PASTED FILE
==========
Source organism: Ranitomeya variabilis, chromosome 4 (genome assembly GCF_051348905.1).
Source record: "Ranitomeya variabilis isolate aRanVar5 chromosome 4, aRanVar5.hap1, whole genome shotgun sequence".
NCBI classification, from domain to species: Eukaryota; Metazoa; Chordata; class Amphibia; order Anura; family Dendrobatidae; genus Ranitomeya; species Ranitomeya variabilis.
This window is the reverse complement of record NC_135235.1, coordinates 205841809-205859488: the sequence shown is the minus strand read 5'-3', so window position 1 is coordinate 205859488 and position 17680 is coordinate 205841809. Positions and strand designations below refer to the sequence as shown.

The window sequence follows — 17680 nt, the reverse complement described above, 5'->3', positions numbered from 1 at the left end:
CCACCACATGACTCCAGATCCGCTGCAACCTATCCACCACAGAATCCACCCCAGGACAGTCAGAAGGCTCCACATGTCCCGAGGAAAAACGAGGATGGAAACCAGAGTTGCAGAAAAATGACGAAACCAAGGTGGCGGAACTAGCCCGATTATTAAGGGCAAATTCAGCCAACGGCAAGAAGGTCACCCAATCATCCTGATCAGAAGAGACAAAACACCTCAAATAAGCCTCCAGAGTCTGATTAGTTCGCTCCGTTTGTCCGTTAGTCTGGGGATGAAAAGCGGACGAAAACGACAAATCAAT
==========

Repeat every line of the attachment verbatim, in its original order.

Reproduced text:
Source organism: Ranitomeya variabilis, chromosome 4 (genome assembly GCF_051348905.1).
Source record: "Ranitomeya variabilis isolate aRanVar5 chromosome 4, aRanVar5.hap1, whole genome shotgun sequence".
NCBI classification, from domain to species: Eukaryota; Metazoa; Chordata; class Amphibia; order Anura; family Dendrobatidae; genus Ranitomeya; species Ranitomeya variabilis.
This window is the reverse complement of record NC_135235.1, coordinates 205841809-205859488: the sequence shown is the minus strand read 5'-3', so window position 1 is coordinate 205859488 and position 17680 is coordinate 205841809. Positions and strand designations below refer to the sequence as shown.

The window sequence follows — 17680 nt, the reverse complement described above, 5'->3', positions numbered from 1 at the left end:
CCACCACATGACTCCAGATCCGCTGCAACCTATCCACCACAGAATCCACCCCAGGACAGTCAGAAGGCTCCACATGTCCCGAGGAAAAACGAGGATGGAAACCAGAGTTGCAGAAAAATGACGAAACCAAGGTGGCGGAACTAGCCCGATTATTAAGGGCAAATTCAGCCAACGGCAAGAAGGTCACCCAATCATCCTGATCAGAAGAGACAAAACACCTCAAATAAGCCTCCAGAGTCTGATTAGTTCGCTCCGTTTGTCCGTTAGTCTGGGGATGAAAAGCGGACGAAAACGACAAATCAAT